Ever the shrewd tactician, Prime Minsiter Stephen Harper delivered one heck of a chess move yesterday when he and finance minister Jim Flaherty announced the Conservative government’s $660 million contribution to the Scarborough subway.
There’s little doubt that this long-awaited federal contribution marks a check mate move for Mayor Rob Ford. Barring a criminal charge relating to Project Traveller, he will walk away with next year’s race, having delivered — as he will repeatedly tell voters — the centre piece plank in his 2010 platform.
It doesn’t matter that the line is different than the one he initially pledged (Sheppard). It doesn’t matter that the whole subway thing came back from the dead thanks to last spring’s timely intervention by councillors Karen Stintz and Glen de Baeraemaker, and their supportive cast of progressives (Joe Mihevc, Paula Fletcher, etc.). It doesn’t matter that the provincial Liberals are fronting most of the cash, albeit for a different alignment. And it doesn’t matter who will foot the cost for that $85 million in sunk costs incurred by Metrolinx in the Scarborough LRT (we will).
None of this matters.
What matters is that the public will perceive Ford to have been the author of a subway deal worth almost $3 billion. Stintz can tweet and correct and debate the mayor until she’s blue in the face. But he will easily deflect the dutiful fact-checking in the press and from his rivals. And truth be told, he can justifiably lay claim to his boast because he, unlike Stintz, never waivered in his commitment to subways, subways, subways. And so it was that Mr. Gravy Fighter brought home the bacon.
More importantly, though, I would argue, this deal permanently alters several key elements of Toronto’s so-called transit debate.
First, and with apologies to chief planner Jennifer Keesmaat, we must dispense with the fantasy that the decision-making process around transit will ever again be driven by technical, financial, planning or consultative considerations.
For the foreseeable future, major transit investment moves in Toronto will be entirely determined by council and its electoral politics, and by the narrative that Ford has provided, which is that we should settle for nothing less than subways — cost, efficacy, and planning considerations be damned.
Second, I predict yesterday’s deal won’t end the debate about rapid transit in Scarborough; rather, Ford will be emboldened by the outcome and resurrect his pledge to put a subway along the rest of Sheppard East instead of that lousy, car-hating LRT. After all, there’s going to be a subway stop up there, folks, why not connect to a subway? It wouldn’t surprise me a bit if a Sheppard subway became the transit centerpiece of his 2014 platform.
Third, Ford has successfully forced everyone — left, right and centre — to play with his football, by his rules. Do you think his campaign team will forget that the leftist likes of Mihevc and Fletcher voted for a subway? No chance. And Olivia Chow? She tweeted wanly yesterday that the fed’s contribution is “a step in the right direction.” So she’s onside (sports metaphor taken advisedly), to the extent that she’s even in this discussion (which she’s not). The provincial Liberals have played their hand. And we know where Tim Hudak stands.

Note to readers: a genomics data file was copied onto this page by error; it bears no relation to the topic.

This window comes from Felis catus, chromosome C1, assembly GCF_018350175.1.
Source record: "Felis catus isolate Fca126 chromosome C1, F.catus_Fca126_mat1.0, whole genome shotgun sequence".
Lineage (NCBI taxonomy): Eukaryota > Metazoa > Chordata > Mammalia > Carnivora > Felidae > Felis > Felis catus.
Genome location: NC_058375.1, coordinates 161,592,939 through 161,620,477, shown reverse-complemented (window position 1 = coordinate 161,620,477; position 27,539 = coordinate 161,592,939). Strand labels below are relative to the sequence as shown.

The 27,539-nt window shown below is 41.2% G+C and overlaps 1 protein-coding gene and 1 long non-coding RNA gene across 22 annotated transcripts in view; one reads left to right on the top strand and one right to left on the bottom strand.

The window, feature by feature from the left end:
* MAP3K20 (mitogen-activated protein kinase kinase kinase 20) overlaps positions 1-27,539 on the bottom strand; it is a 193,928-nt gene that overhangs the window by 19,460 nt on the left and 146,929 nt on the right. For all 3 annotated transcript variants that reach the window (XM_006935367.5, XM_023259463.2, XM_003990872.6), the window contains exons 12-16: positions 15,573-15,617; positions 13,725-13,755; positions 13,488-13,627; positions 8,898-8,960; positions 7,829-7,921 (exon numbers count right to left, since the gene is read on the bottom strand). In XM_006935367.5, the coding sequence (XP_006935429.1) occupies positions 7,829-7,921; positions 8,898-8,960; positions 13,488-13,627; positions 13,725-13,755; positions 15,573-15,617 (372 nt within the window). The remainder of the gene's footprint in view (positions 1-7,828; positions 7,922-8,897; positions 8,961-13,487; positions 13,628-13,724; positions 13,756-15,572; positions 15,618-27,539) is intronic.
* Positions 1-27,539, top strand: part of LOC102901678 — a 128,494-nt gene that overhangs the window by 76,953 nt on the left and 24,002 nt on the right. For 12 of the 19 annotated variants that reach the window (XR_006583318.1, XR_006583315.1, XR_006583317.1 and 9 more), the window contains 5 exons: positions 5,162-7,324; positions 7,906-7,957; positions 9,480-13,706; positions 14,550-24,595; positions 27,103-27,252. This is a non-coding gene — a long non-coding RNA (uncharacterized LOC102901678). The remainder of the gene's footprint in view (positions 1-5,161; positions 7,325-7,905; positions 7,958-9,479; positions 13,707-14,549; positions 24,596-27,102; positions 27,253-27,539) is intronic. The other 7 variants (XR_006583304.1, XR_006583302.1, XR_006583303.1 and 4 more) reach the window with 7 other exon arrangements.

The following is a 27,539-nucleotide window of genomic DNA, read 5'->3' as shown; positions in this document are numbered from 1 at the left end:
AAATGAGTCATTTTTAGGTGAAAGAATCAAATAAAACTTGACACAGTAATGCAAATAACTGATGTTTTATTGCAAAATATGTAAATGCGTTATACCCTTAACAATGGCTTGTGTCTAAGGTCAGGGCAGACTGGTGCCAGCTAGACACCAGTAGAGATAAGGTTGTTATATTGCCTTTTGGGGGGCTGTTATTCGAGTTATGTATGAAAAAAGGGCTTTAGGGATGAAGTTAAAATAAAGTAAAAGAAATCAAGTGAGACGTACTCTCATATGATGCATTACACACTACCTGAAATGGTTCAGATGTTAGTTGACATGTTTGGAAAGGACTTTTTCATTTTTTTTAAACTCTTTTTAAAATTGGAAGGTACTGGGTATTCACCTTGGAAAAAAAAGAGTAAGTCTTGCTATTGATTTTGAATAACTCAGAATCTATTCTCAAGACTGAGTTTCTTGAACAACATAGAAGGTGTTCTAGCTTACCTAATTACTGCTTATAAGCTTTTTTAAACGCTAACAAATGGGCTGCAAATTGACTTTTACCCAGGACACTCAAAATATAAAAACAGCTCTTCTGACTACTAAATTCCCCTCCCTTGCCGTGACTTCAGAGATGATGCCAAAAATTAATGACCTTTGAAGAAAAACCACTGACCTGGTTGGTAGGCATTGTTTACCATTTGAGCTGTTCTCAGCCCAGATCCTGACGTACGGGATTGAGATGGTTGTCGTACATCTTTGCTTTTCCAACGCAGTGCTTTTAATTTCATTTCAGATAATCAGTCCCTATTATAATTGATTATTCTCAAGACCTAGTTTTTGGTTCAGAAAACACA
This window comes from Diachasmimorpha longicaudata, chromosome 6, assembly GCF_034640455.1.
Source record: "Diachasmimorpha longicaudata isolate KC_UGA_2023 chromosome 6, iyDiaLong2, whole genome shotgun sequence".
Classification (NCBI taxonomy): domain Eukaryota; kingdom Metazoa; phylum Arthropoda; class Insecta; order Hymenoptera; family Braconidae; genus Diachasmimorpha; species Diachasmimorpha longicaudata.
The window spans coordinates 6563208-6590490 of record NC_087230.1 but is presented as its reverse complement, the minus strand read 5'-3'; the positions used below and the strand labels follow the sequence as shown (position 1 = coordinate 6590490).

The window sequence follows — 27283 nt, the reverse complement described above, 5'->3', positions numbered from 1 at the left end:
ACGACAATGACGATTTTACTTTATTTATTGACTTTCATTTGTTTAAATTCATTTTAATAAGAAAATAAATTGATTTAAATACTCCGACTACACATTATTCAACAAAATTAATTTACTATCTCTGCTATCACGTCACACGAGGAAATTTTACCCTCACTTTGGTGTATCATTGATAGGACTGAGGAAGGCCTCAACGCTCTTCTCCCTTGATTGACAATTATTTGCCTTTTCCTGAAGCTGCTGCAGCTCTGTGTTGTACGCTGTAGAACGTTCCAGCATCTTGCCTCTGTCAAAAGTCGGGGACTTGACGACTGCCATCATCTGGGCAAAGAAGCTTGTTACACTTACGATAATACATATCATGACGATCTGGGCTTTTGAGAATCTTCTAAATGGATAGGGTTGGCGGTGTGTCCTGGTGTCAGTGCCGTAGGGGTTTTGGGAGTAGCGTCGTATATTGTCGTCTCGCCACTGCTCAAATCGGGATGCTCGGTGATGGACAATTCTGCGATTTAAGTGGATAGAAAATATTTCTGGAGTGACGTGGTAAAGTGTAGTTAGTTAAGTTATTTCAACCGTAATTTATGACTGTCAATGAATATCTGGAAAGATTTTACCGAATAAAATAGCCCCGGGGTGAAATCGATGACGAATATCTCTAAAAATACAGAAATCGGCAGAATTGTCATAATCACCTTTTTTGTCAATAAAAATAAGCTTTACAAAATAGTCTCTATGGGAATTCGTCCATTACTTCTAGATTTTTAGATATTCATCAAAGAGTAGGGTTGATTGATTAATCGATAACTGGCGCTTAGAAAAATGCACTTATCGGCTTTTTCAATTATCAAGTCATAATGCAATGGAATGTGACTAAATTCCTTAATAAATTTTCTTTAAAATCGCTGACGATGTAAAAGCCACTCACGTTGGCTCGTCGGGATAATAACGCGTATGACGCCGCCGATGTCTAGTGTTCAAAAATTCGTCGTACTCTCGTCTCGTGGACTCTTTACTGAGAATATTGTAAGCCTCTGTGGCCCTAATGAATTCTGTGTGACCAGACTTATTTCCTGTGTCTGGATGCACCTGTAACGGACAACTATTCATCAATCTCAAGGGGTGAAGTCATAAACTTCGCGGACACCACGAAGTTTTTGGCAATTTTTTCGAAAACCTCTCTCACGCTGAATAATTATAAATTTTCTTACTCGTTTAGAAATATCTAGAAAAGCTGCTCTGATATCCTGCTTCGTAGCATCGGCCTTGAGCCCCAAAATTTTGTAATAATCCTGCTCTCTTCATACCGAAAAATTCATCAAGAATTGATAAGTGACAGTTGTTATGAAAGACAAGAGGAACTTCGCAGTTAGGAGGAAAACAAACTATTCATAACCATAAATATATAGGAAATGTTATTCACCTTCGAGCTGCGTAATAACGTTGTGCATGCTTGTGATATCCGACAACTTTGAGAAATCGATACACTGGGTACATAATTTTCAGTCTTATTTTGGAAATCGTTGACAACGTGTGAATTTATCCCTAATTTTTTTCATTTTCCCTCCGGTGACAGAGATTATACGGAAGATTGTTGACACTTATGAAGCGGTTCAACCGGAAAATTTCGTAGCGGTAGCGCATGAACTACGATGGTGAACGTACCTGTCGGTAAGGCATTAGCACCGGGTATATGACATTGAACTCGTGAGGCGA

In other words, with the few remaining political proponents of LRTs hiding in the mountains, no one is left to defend the Sheppard and Finch LRTs, and the promise of an extended suburban rapid transit network for the City of Toronto.
Fourth, it’s important to recognize that there will be one notably perverse exception to the foregoing, which is the [Insert Euphemism Here] Relief Line. I do admire Josh Matlow’s advocacy on this front. But Ford will never take up the DRL cause because (i) he doesn’t get the purpose of said extension; and (ii) because the project doesn’t butter his bread, electorally speaking. I’m guessing it will be years before someone with the mayor’s block-headed tenacity emerges to champion a line with a politically inconvenient name and an eye-bulging price tag.
In fact, the sheer heft of the relief line will allow marginally useful yet politically supported subway projects — extensions in the west end to Sherway Gardens or up Yonge to Richmond Hill – to continue to elbow their way to the front of the line, just exactly as the Scarborough subway project did. Indeed, because we no longer care, at any level of government, about subjecting our transit investment choices to a rational policy framework, the most crucial project in the GTA will always lose out in the funding lottery because it has the most diffuse constituency and the most conceptually complicated purpose.
With yesterday’s development, in fact, I’d say I don’t see the DRL getting built for decades, by which time our relentlessly two-dimensional subway network will have been thoroughly and irreversibly overwhelmed, with all the associated traffic chaos and business exodus.
But look on the bright side: at least we’ll be able to get to Scarborough Town cCentre without having to switch trains. Thank Ford for small mercies.
photo by Sam Javanrouh